Maryland’s first week of regulated sales of adult-use cannabis totaled more than $20 million dollars, only eight months after voters legalized recreational marijuana in the 2022 general election. Legal sales of adult-use cannabis began on July 1, with nearly 100 of Maryland’s medical marijuana dispensaries now licensed to sell cannabis to all adults aged 21 and older.
During the first seven days of adult-use cannabis sales, retailers sold $20.9 million in licensed cannabis products, according to data from the Maryland Cannabis Administration. About half of that total, $10.4 million, was generated during the opening weekend of sales.
By comparison, the state’s medical marijuana dispensaries averaged $27.6 million in monthly sales for the first six months of 2023. The highest monthly revenue for the state’s medical marijuana dispensaries was in June, with a total of $42.6 million in sales for the month.
The Maryland Cannabis Administration projects that the state’s first year of recreational marijuana sales will generate up to $600 million for the newly legal industry. And with adult-use cannabis products taxed at a rate of 9%, the state stands to take in about $54 million, which will be spent on the regulatory costs of the program, community reinvestment, public health initiatives and funding for local governments.
Darren Weiss, president of Verano Holdings, the operator of four Zen Leaf retail locations in Maryland, said that he is “encouraged by the strong start to adult use cannabis sales in Maryland.”
“We often see an uptick in demand following the initial launch of adult use sales, and with sales in Maryland predicted to reach $1 billion by 2025, there is a significant opportunity for cannabis businesses and the overall economy to benefit,” Weiss said in a statement to the Baltimore Banner.
Maryland Voters Legalized Recreational Weed Last Year
In November 2022, Maryland voters legalized recreational marijuana with the passage of Question 4, a state referendum that was approved with nearly two-thirds of the vote. In April, lawmakers passed legislation to regulate adult-use cannabis production and sales beginning on July 1, followed by the signing of the bill by Governor Wes Moore in early May. Under the measure, all adults in Maryland age 21 and up with proper identification will be allowed to purchase regulated marijuana products including cannabis flower, vapes, gummies and more, with sales beginning at the state’s existing medical marijuana retailers.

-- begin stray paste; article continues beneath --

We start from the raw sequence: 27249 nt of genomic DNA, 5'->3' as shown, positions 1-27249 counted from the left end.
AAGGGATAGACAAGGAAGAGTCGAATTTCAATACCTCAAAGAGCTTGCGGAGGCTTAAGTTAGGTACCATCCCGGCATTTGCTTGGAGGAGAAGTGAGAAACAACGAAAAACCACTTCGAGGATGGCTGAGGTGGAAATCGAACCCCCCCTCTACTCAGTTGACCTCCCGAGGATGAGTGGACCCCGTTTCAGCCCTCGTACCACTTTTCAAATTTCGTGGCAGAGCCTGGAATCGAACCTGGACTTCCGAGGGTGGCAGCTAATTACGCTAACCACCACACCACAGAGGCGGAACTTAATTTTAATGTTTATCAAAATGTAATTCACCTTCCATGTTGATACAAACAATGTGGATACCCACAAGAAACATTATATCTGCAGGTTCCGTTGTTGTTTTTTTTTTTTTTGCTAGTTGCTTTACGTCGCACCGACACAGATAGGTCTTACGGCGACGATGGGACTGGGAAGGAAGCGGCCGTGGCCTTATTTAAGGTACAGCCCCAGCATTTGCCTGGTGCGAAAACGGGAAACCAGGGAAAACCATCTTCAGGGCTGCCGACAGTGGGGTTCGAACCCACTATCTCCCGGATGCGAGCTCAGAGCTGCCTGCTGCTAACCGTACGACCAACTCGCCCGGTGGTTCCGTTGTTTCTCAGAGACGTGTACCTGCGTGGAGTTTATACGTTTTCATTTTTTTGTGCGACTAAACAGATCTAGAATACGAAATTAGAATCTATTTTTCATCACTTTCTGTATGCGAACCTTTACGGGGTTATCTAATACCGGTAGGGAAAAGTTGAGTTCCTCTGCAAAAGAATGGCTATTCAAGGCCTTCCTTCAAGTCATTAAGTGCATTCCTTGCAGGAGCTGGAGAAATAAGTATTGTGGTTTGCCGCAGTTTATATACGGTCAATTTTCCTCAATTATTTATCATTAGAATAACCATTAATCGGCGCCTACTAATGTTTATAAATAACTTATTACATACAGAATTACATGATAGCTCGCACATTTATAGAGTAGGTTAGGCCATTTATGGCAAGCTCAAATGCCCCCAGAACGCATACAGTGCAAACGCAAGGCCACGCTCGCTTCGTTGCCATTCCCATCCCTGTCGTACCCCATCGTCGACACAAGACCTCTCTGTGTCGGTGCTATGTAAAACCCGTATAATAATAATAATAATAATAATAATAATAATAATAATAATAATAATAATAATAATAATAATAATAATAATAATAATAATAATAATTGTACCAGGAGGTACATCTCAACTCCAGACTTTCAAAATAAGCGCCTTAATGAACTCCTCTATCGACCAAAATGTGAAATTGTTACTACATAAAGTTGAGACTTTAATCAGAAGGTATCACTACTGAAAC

The legislation also changed the Maryland Medical Cannabis Commission, which regulated the production and sale of medical marijuana, to the Maryland Cannabis Administration. Will Tilburg, the acting director of the new agency, said that regulated sales of cannabis in Maryland are expected to triple over the next year with the launch of recreational marijuana sales.
“There’s more than 4 million eligible consumers versus 168,000 medical patients,” Tilburg said, according to a WBAL report late last month.
So far, the Maryland Cannabis Administration has converted the licenses of 95 medical marijuana dispensaries so that they can serve recreational cannabis customers, according to data released by the agency on June 28. Additionally, state regulators have licensed 42 cannabis cultivators and manufacturers to provide adult-use products.
“The state of Maryland was very busy,” Chris Harvey, general manager of Panacea Wellness dispensary in Annapolis, said about the first week of regulated recreational marijuana sales.
Harvey said that since last week’s launch of adult-use cannabis sales, the shop has seen steady customer traffic and a steep increase in daily transactions compared to when the dispensary began selling medical marijuana only in October. Before recreational sales “we could go an hour without seeing people in the building,” he said. But now, sales of both recreational and medical products are strong, he said. But he does not expect the initial volume to last, noting that one week’s worth of sales is not a reliable indicator of what is to come.
“Some of this novelty will wear off soon,” Harvey said, adding that he expects Maryland’s cannabis market to become more competitive as more dispensaries open.